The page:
I gave a talk on Wednesday night about small towns and the economic changes affecting them. I was in the small town where one of my seven recent essays was based. I had a small crowd of mostly friends show up.
I mentioned a recent dust up that occurred on Facebook on “You Know You’re From Lisbon If….”
That’s the problem with most of the communication on social media sites. It’s always, “I like __________ and you should too. Oh, you don’t? Well, you suck.” I exaggerate slightly, but the frame of Facebook is fairly narrow and all too often, binary.
It’s pretty clear reading through most of the back and forth that takes place on this popular social media platform that people’s source for information and news is fragmented at best.
Long gone are the days when most of the people in a given geographic location received their news from a local newspaper. In Lisbon and Lisbon Fallls, the local paper was run by Norm Fournier. Before him, it was John Gould.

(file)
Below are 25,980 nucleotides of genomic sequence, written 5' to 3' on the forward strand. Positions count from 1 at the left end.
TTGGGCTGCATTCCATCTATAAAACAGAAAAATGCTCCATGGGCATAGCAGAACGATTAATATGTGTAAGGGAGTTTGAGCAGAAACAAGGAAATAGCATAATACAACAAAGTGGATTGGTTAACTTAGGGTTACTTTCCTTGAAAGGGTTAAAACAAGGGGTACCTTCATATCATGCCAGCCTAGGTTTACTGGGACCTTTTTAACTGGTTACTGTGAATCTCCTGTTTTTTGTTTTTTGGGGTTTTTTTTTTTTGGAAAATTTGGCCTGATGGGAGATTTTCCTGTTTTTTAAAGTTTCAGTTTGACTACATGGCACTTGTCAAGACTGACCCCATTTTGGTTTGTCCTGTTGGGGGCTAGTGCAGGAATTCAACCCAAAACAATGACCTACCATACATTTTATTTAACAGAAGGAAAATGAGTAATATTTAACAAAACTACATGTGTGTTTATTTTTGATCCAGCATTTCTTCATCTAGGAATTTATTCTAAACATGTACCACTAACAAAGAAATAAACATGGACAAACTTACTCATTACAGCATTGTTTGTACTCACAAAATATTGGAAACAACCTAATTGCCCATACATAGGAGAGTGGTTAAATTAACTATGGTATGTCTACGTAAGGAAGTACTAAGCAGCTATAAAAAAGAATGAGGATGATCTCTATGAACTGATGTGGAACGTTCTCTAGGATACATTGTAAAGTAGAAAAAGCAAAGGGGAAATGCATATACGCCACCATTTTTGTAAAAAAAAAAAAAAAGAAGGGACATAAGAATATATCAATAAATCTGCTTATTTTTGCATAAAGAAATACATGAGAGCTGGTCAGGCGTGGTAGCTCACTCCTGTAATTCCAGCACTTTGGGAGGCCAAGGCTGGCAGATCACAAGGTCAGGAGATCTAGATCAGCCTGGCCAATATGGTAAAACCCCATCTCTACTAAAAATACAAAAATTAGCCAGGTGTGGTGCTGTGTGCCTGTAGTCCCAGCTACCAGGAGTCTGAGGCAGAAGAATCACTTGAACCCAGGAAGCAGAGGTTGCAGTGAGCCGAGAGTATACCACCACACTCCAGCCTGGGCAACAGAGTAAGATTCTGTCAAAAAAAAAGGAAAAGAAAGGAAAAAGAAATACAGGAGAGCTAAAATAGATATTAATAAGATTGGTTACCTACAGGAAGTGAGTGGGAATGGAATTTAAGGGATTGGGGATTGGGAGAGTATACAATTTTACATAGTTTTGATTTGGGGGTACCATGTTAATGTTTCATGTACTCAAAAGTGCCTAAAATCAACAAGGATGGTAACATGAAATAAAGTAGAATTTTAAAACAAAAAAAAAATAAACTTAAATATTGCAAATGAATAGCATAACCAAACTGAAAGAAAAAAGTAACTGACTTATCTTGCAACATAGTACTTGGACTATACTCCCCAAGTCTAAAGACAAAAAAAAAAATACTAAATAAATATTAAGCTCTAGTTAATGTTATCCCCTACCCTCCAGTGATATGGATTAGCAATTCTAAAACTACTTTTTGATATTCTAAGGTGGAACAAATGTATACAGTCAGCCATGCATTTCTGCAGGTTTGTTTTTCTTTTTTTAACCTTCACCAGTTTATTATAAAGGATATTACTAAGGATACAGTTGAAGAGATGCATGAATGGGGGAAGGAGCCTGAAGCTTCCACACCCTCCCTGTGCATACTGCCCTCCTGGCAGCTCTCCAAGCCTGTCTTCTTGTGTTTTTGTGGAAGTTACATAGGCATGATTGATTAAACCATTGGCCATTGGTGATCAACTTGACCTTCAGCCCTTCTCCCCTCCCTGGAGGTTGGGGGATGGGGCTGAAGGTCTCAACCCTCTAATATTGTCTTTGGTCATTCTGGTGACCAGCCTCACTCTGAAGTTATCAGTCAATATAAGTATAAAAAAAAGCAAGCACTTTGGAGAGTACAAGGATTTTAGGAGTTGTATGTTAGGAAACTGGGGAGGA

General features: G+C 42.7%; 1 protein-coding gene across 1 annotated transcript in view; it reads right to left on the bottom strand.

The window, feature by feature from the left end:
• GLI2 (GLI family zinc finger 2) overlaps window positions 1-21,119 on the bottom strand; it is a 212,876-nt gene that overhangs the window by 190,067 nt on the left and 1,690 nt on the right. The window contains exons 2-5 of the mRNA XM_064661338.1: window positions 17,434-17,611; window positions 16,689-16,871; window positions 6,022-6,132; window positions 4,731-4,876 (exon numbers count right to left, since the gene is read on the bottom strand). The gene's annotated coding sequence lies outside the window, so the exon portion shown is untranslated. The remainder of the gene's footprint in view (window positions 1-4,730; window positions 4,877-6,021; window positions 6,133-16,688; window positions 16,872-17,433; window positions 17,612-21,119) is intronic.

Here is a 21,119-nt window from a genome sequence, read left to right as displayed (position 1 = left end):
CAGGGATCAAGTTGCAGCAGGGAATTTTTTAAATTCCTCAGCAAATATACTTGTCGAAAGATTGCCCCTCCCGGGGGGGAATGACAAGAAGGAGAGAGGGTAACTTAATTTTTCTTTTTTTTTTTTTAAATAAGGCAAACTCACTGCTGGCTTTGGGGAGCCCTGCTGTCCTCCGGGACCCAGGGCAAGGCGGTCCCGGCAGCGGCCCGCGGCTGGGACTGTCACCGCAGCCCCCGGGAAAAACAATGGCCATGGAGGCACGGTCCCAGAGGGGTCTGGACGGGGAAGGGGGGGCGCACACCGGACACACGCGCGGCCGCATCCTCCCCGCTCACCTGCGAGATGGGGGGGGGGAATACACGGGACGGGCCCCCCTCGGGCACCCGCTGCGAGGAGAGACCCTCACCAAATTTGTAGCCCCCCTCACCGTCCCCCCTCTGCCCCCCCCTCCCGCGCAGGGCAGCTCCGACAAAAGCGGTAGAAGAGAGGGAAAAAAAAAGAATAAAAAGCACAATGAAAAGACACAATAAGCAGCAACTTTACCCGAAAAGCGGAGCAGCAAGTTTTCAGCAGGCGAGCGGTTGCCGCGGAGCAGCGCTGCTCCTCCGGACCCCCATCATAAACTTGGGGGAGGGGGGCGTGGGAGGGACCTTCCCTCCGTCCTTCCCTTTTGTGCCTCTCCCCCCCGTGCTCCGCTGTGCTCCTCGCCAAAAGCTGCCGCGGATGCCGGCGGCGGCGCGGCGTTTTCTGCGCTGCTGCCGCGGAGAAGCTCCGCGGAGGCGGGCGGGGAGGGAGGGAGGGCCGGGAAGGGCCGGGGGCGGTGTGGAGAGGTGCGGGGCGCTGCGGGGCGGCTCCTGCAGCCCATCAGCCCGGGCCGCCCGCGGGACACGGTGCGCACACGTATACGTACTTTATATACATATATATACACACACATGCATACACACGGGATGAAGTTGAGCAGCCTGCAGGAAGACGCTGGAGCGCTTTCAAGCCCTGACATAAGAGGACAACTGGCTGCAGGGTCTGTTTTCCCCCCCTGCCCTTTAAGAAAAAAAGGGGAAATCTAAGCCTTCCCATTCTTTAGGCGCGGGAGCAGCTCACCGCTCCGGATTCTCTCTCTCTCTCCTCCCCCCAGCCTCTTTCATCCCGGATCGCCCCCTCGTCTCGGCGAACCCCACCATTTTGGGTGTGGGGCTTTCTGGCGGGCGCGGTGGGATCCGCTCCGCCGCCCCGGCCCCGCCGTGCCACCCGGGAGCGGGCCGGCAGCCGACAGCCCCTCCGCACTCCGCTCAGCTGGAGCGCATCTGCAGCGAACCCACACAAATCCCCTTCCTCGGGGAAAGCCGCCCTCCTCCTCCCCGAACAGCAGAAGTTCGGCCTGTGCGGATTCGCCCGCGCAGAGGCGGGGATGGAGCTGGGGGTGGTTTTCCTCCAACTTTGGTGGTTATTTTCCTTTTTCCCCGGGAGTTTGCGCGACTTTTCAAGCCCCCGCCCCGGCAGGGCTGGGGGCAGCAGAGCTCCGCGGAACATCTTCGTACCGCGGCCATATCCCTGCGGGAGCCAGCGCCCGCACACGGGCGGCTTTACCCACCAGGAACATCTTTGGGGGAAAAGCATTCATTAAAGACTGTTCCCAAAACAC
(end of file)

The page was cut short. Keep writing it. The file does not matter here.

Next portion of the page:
If you look at most of the updates and comments on a site like Facebook, they’re somewhere in the range of 25 to 40 words—not even the length of a credible newspaper or magazine lede. Most feature articles in the newspaper are 750 to 1,000 words. Most of my blog posts are similar in length. Long-form narrative journalism articles, the kind found in magazines like The New Yorker can run 10,000+.
Longer isn’t always better, but nuance takes more than 140 characters, 25 to 40 words, and often, a lot more words than a short news feature allows.
Spending time crafting combinations of them to tell a story takes work, some skill, and it’s something that I think still matters.
I’m happy that others think it’s important, also.